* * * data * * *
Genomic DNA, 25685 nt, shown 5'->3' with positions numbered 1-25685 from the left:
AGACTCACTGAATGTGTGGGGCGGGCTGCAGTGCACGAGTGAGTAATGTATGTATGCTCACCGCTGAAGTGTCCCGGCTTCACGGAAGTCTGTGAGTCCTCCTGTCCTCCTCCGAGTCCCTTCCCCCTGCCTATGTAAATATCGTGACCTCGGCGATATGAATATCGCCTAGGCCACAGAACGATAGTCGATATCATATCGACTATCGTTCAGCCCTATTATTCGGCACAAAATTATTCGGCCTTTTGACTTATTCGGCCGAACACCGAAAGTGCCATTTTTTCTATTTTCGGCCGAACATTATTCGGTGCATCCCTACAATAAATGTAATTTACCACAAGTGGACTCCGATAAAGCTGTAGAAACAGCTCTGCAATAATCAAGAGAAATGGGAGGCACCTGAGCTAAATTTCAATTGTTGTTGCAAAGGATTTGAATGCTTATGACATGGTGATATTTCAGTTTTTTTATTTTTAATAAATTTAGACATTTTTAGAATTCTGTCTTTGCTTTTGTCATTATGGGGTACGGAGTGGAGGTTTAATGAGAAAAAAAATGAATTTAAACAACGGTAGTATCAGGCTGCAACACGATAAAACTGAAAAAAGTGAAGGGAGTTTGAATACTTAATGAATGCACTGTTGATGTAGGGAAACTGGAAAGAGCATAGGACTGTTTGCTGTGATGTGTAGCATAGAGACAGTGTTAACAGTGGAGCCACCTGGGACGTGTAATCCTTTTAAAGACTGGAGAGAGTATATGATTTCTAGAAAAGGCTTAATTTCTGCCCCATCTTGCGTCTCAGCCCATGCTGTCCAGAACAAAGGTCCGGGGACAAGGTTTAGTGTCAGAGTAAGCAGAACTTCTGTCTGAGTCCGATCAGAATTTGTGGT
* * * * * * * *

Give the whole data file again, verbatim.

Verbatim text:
Genomic DNA, 25685 nt, shown 5'->3' with positions numbered 1-25685 from the left:
AGACTCACTGAATGTGTGGGGCGGGCTGCAGTGCACGAGTGAGTAATGTATGTATGCTCACCGCTGAAGTGTCCCGGCTTCACGGAAGTCTGTGAGTCCTCCTGTCCTCCTCCGAGTCCCTTCCCCCTGCCTATGTAAATATCGTGACCTCGGCGATATGAATATCGCCTAGGCCACAGAACGATAGTCGATATCATATCGACTATCGTTCAGCCCTATTATTCGGCACAAAATTATTCGGCCTTTTGACTTATTCGGCCGAACACCGAAAGTGCCATTTTTTCTATTTTCGGCCGAACATTATTCGGTGCATCCCTACAATAAATGTAATTTACCACAAGTGGACTCCGATAAAGCTGTAGAAACAGCTCTGCAATAATCAAGAGAAATGGGAGGCACCTGAGCTAAATTTCAATTGTTGTTGCAAAGGATTTGAATGCTTATGACATGGTGATATTTCAGTTTTTTTATTTTTAATAAATTTAGACATTTTTAGAATTCTGTCTTTGCTTTTGTCATTATGGGGTACGGAGTGGAGGTTTAATGAGAAAAAAAATGAATTTAAACAACGGTAGTATCAGGCTGCAACACGATAAAACTGAAAAAAGTGAAGGGAGTTTGAATACTTAATGAATGCACTGTTGATGTAGGGAAACTGGAAAGAGCATAGGACTGTTTGCTGTGATGTGTAGCATAGAGACAGTGTTAACAGTGGAGCCACCTGGGACGTGTAATCCTTTTAAAGACTGGAGAGAGTATATGATTTCTAGAAAAGGCTTAATTTCTGCCCCATCTTGCGTCTCAGCCCATGCTGTCCAGAACAAAGGTCCGGGGACAAGGTTTAGTGTCAGAGTAAGCAGAACTTCTGTCTGAGTCCGATCAGAATTTGTGGT